CEDAR CITY — The Cedar City Council heard its yearly water report from staff on Wednesday night, leading to more discussion about the ongoing issue of how much people should pay for water.
Cedar City residents pay some of the lowest water rates in the state, and the pandemic year of 2020 didn’t change that despite increased water usage.
“We used a lot of water this last year,” project engineer Don Davis said. “We have used more water per person.”
According to the 75-page report, 158 more connections were hooked up to the city water system in 2020 for a total of 9,562 connections.
Per capita, Cedar City citizens used 251 gallons of culinary and irrigation water per day. That represents a significant increase over 2019, when citizens used 220 gallons per day.
At the same time, water rates remained unchanged.
According to the report, each water user pays a fixed charge of $17 per month. Then, monthly culinary and irrigation water costs are added according to a sliding scale based on usage per 1,000 gallons.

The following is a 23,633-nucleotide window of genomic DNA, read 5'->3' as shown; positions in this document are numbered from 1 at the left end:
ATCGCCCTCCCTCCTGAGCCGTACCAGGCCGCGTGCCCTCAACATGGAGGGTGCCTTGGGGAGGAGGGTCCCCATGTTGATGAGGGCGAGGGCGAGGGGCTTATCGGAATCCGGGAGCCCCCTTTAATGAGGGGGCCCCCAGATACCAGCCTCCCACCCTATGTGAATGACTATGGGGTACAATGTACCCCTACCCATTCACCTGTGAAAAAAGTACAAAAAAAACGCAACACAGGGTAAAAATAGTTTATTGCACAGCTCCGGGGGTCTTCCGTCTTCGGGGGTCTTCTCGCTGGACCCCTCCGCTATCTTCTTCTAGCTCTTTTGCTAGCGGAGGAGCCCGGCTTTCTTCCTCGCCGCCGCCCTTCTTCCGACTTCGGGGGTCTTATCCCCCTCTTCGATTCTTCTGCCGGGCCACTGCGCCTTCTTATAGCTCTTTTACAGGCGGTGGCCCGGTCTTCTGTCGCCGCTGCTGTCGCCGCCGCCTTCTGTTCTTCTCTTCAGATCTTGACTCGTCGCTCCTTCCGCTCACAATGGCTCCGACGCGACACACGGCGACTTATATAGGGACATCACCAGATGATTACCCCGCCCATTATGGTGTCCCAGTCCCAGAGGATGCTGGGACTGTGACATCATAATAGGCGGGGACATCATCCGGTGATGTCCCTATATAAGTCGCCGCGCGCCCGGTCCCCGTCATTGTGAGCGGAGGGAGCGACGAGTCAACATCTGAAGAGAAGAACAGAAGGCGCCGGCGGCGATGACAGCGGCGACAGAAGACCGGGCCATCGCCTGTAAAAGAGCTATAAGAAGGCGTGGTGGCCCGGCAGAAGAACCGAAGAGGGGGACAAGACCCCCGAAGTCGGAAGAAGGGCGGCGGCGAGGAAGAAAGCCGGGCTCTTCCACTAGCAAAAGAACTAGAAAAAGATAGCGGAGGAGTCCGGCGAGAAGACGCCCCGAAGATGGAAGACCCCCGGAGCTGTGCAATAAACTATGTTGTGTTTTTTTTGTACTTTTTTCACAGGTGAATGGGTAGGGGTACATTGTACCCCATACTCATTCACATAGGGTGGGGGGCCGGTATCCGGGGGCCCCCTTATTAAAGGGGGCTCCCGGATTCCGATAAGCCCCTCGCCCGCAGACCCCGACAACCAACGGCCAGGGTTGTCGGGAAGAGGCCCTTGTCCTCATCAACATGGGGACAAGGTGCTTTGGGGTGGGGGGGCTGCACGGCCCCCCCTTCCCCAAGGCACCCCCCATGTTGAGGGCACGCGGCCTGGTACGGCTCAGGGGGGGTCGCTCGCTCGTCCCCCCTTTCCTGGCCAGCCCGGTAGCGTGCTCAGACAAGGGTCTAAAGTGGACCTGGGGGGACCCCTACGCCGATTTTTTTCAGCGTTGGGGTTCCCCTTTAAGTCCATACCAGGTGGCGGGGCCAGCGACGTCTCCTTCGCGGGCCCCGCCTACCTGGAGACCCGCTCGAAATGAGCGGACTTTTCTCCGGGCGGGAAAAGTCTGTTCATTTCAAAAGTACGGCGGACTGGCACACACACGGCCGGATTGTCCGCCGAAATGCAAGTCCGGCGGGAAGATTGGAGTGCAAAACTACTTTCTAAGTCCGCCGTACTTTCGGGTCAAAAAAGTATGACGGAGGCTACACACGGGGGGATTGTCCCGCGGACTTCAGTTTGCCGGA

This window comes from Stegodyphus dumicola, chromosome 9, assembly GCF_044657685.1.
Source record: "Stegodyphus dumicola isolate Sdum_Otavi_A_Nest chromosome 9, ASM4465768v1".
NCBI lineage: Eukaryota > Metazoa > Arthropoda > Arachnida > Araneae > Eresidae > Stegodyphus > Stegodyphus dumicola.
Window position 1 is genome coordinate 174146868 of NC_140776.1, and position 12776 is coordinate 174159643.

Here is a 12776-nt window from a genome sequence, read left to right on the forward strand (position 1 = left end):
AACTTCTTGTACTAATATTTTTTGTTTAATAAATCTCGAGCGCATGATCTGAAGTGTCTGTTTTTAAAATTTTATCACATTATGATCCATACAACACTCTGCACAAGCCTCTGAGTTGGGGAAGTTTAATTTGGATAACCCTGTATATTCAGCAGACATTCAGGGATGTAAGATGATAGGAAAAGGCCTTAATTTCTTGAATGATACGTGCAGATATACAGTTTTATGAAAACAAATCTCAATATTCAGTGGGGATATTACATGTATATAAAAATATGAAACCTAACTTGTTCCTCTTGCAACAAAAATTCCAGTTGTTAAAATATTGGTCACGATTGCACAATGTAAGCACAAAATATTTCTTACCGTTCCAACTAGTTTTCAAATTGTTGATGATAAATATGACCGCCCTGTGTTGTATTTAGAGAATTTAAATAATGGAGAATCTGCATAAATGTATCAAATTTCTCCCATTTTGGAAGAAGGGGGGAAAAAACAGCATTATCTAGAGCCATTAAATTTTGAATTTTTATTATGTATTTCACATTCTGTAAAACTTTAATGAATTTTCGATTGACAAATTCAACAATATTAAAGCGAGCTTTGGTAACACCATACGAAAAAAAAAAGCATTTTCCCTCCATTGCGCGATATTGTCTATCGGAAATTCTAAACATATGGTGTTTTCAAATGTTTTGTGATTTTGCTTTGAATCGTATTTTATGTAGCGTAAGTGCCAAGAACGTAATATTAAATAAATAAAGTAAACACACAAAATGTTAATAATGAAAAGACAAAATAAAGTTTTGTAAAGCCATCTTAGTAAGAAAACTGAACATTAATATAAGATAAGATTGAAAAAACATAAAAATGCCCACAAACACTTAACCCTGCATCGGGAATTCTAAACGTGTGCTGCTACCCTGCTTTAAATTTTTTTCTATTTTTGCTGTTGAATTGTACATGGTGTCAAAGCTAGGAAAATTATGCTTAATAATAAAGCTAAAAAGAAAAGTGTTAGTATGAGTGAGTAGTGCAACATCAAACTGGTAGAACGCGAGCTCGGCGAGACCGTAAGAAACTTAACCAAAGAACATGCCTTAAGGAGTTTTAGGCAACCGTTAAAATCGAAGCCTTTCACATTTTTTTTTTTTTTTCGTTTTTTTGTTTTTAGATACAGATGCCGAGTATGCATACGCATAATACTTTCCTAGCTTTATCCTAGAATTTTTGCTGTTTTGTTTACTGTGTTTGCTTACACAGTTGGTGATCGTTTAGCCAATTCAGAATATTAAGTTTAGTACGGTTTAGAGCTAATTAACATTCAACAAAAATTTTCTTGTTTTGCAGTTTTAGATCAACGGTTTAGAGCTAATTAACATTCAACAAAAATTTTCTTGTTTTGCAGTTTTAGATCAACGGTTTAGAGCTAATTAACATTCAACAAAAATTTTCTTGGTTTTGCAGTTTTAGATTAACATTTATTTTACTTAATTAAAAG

“The water rate schedule in the report has not changed in the last two years,” Davis said.
Discussion ensued among council members.
“Our water rates have to be among the best in the world, is my guess,” council member Craig Isom said, adding that a water rate update is something the council would like to explore.
Good prices for water are enjoyed by Cedar City businesses as well.
“We definitely have by far some of the cheapest commercial water rates in the state. We have some of the cheapest residential water rates,” said council member Tyler Melling. “You look at other desert communities throughout the west, and we’re pretty comparable when it comes to indoor household use.”
The problem comes, Melling added, once you get past that. Other desert communities in states around Utah make consumers pay the true value to the taxpayer for what the water is worth.
For example, if a resident turns on a sprinkler to water the lawn and walks away overnight, that resident gets charged more.
“Right now, we’re not quite there, by several factors,” Melling said.
Despite the per capita increase in usage last year in Cedar City, residents of Iron County overall remained among the lowest water users in the state.
“In the recent state report, we were by far one of the lowest water users,” Melling said. “Countywide, we came in third or fourth lowest.”
In a phone interview with Cedar City News, Melling said that the council directed staff to begin looking at the water rate schedule after the council retreat last February.
That’s a big job that will first tackle making adjustments to the water acquisition fees for new development — an issue Melling said the council hopes to address in the weeks to come.
Copyright St. George News, SaintGeorgeUtah.com LLC, 2021, all rights reserved.